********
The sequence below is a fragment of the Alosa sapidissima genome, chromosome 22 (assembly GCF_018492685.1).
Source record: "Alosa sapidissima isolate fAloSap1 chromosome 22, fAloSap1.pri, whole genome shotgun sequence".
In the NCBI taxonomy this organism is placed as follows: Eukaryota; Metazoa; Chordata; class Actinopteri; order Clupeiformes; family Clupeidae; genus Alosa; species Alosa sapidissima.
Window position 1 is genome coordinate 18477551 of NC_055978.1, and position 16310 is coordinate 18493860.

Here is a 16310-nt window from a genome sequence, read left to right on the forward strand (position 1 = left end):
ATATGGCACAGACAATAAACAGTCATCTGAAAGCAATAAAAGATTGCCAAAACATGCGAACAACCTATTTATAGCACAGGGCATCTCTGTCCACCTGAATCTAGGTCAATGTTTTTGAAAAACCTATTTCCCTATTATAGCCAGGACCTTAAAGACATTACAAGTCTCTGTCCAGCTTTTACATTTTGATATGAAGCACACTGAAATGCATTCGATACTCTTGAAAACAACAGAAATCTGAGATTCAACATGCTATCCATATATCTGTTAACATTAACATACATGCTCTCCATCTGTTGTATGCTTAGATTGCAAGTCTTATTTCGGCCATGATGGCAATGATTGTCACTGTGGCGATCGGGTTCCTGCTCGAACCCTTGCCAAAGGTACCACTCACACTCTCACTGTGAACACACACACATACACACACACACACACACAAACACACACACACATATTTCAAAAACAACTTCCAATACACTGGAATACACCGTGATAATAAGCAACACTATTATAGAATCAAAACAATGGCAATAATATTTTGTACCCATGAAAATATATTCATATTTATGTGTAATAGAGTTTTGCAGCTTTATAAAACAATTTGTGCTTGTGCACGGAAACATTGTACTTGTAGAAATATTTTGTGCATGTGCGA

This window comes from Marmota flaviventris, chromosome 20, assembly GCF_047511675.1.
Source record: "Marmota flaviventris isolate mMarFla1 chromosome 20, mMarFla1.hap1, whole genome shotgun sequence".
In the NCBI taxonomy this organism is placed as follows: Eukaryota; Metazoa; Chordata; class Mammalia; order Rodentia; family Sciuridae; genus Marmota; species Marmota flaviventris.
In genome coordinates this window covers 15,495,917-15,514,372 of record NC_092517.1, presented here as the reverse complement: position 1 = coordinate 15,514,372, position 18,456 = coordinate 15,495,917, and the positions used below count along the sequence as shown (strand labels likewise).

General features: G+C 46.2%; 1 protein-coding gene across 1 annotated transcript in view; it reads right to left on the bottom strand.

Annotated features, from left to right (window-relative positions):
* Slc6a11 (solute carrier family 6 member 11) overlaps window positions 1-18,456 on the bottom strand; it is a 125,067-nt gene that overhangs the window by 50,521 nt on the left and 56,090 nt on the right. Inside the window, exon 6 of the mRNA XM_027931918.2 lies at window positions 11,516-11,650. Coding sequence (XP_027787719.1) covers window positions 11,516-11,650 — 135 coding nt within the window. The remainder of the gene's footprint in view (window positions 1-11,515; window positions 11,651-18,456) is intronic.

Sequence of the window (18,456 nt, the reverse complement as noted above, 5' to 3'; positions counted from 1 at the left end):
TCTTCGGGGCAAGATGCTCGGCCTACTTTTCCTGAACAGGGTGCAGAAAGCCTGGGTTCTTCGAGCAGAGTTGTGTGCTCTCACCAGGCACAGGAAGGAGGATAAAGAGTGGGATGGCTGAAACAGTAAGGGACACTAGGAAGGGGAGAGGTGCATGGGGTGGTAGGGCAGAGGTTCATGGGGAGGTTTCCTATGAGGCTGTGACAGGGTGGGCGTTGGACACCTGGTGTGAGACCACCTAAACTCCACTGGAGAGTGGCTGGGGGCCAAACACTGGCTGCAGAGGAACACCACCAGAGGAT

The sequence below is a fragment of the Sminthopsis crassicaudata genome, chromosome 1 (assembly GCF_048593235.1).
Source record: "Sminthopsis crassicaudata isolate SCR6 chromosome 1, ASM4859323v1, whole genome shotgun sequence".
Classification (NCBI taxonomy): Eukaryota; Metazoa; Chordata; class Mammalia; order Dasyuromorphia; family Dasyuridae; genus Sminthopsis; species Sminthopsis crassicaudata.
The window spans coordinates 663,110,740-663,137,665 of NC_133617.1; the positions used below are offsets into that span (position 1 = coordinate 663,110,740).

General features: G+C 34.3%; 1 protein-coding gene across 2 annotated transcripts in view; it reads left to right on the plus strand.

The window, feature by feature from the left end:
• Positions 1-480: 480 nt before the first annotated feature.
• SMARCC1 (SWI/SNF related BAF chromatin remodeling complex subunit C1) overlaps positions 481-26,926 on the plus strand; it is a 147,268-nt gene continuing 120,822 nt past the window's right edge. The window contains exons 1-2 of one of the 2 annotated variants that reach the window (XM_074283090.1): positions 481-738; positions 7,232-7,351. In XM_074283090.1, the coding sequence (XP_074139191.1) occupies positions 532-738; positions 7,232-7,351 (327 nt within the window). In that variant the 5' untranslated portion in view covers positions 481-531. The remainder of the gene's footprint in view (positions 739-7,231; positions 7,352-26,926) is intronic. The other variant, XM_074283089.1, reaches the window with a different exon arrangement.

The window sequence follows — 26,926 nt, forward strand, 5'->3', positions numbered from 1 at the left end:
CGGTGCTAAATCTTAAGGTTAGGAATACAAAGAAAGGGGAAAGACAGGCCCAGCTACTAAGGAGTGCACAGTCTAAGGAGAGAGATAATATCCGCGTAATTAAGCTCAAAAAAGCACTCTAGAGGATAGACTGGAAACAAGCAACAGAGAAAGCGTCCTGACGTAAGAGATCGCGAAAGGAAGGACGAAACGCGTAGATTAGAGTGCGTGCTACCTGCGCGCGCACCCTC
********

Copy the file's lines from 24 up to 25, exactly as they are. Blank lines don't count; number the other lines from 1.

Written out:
The window sequence follows — 26,926 nt, forward strand, 5'->3', positions numbered from 1 at the left end:
CGGTGCTAAATCTTAAGGTTAGGAATACAAAGAAAGGGGAAAGACAGGCCCAGCTACTAAGGAGTGCACAGTCTAAGGAGAGAGATAATATCCGCGTAATTAAGCTCAAAAAAGCACTCTAGAGGATAGACTGGAAACAAGCAACAGAGAAAGCGTCCTGACGTAAGAGATCGCGAAAGGAAGGACGAAACGCGTAGATTAGAGTGCGTGCTACCTGCGCGCGCACCCTC